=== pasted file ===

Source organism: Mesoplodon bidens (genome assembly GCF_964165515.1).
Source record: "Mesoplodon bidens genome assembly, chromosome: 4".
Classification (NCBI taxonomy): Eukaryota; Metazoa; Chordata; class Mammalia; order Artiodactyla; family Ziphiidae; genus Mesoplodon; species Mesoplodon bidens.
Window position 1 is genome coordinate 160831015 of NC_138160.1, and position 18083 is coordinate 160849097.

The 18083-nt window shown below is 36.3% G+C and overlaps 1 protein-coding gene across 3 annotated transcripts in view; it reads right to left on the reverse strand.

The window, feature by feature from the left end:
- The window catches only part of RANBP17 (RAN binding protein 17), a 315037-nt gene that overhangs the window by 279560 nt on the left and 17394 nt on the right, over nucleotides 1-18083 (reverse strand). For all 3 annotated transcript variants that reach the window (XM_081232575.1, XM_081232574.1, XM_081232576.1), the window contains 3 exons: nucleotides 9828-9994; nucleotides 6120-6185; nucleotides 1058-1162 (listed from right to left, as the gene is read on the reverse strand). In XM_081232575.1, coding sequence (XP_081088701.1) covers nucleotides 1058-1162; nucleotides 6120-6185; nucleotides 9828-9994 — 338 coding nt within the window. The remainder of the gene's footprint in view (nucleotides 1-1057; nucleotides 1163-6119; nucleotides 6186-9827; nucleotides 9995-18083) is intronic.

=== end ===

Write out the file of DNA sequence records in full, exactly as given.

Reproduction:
Source organism: Mesoplodon bidens (genome assembly GCF_964165515.1).
Source record: "Mesoplodon bidens genome assembly, chromosome: 4".
Classification (NCBI taxonomy): Eukaryota; Metazoa; Chordata; class Mammalia; order Artiodactyla; family Ziphiidae; genus Mesoplodon; species Mesoplodon bidens.
Window position 1 is genome coordinate 160831015 of NC_138160.1, and position 18083 is coordinate 160849097.

The 18083-nt window shown below is 36.3% G+C and overlaps 1 protein-coding gene across 3 annotated transcripts in view; it reads right to left on the reverse strand.

The window, feature by feature from the left end:
- The window catches only part of RANBP17 (RAN binding protein 17), a 315037-nt gene that overhangs the window by 279560 nt on the left and 17394 nt on the right, over nucleotides 1-18083 (reverse strand). For all 3 annotated transcript variants that reach the window (XM_081232575.1, XM_081232574.1, XM_081232576.1), the window contains 3 exons: nucleotides 9828-9994; nucleotides 6120-6185; nucleotides 1058-1162 (listed from right to left, as the gene is read on the reverse strand). In XM_081232575.1, coding sequence (XP_081088701.1) covers nucleotides 1058-1162; nucleotides 6120-6185; nucleotides 9828-9994 — 338 coding nt within the window. The remainder of the gene's footprint in view (nucleotides 1-1057; nucleotides 1163-6119; nucleotides 6186-9827; nucleotides 9995-18083) is intronic.